Shlomo Ben-Yaacov

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Articles, Reviews and Awards for the Studio/Darkroom


Patents: A Portable Darkroom

A Portable Darkroom: Just Add Water

Some years back, Shlomo Ben-Yaacov, a freelance photographer, set up a photography school in New York. "I only had 300 square feet of space to run my program," he said. "That forced me to challenge traditional thinking about darkrooms."

Now Ben-Yaacov has patented what he describes as a self-contained photographic studio that enables photographers to process film, develop and dry prints, duplicate slides and cut photo mats at a well-organized station that is about the size of a small armoire.

The station looks somewhat like a chrome pastry shelf with a deep sink in the middle of it. A dark curtain enshrouds the station when it is being used as a darkroom. "You can hook up the sink to a water source, just as you would a washing machine," Ben-Yaacov said.

Inside the station are a photo enlarger and a light table. Below are a dryer and racks for print storage. The deep sink contains processing trays that stack on top of one another in a step fashion. And the bottom of the sink slopes so that it may be easily drained. At the very top are rolls of differently colored cloth that can be draped over all the other equipment so that the station can be used for photographing still lifes.

All this organization does not come cheap: Ben-Yaacov said a custom unit cost $7,000 to $8,000. "Ultimately, my goal is to make it affordable and mass-market it for a lot less," he said.

Ben-Yaacov received patent 5,579,073.
c.1997 N.Y. Times News Service

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By Judith Schoolman

NEW YORK (Reuter) -

A New York-based photographer has designed a compact personal studio and processing system that allows students, amateurs as well as professional photographers to take pictures, develop and print the film in a small space, such as at home.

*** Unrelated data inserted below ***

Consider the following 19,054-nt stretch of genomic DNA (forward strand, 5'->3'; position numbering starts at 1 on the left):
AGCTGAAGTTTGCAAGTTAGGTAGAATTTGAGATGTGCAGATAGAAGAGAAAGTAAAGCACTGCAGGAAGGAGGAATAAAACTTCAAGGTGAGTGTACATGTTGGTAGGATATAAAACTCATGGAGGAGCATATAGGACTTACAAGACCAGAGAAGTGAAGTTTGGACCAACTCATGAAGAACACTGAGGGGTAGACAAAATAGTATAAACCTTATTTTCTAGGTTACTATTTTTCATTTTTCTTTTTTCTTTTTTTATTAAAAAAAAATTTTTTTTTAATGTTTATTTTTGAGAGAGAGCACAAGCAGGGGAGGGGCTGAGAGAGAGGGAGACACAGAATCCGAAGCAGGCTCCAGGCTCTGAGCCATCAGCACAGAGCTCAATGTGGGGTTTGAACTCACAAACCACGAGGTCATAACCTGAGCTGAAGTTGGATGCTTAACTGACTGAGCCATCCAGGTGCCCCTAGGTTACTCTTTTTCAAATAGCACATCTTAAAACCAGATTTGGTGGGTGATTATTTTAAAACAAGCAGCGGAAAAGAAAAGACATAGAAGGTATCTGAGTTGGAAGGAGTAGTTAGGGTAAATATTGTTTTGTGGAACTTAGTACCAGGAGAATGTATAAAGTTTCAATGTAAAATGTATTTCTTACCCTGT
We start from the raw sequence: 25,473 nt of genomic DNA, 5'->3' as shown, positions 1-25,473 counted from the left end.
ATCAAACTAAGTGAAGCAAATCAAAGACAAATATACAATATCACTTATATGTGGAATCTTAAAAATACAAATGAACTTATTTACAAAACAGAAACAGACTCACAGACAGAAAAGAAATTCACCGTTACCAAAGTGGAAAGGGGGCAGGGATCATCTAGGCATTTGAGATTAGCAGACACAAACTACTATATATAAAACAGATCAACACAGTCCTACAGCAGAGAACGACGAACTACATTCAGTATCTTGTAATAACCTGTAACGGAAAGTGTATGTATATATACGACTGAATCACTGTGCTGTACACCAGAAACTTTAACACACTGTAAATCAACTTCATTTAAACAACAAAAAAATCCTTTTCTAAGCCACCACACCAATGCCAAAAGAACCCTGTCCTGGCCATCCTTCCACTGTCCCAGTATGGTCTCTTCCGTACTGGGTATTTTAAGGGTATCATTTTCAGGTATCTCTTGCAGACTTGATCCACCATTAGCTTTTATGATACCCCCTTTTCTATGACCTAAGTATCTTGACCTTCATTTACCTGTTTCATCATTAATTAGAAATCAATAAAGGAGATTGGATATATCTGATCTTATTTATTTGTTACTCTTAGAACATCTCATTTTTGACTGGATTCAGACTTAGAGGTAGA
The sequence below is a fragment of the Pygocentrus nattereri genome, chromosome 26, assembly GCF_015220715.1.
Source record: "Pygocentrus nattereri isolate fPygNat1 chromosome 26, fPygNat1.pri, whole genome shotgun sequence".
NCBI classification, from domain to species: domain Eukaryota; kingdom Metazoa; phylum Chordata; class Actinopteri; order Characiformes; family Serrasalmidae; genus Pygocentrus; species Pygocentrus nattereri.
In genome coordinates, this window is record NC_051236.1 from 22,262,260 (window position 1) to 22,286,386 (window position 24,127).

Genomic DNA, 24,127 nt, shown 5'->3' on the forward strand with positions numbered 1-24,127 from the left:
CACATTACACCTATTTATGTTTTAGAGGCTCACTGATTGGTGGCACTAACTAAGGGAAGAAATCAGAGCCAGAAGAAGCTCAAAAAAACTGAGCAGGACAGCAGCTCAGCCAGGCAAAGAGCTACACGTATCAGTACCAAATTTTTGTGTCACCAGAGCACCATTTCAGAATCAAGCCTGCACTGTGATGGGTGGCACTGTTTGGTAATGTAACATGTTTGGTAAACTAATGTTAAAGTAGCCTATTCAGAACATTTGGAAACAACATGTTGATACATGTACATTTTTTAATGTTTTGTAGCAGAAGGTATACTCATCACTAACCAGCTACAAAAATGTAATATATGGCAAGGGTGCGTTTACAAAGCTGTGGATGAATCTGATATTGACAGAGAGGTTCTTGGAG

The Zig from ZiggyZig, was developed by Shlomo Ben-Yaacov. In its closed form it resembles a metal box. It opens up and converts for as many as 15 different photographic functions.

In one mode, it can be used for a studio/still life area. Other modes move through the developing, trimming, printing and other photographic functions.

It comes with chemical processing trays, sink, water filter, faucet, storage systems, drying screens, light table and other equipment, all compactly positioned in the module.

The Zig comes in three sizes. The small desk size Zig is 30 inches wide, by 60 inches long, by 38 inches high. The small and the medium, which is slightly larger, expand to about seven feet high for a light enclosure and full version studio darkroom.

The Big Zig, which can be used to print murals, expands to about 9-10 feet high.

All the Zigs have to be connected to a water source, such as a kitchen sink.

The Zigs range in price from $7,000 to $12,000.

For more information, contact ZiggyZig Photographic Studio Systems, 51

Lispenard Street, New York, N.Y. 10013. voice/fax 212-274-0366.

11:51 09-16-97

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© 2009, Shlomo Ben-Yaacov, All rights reserved

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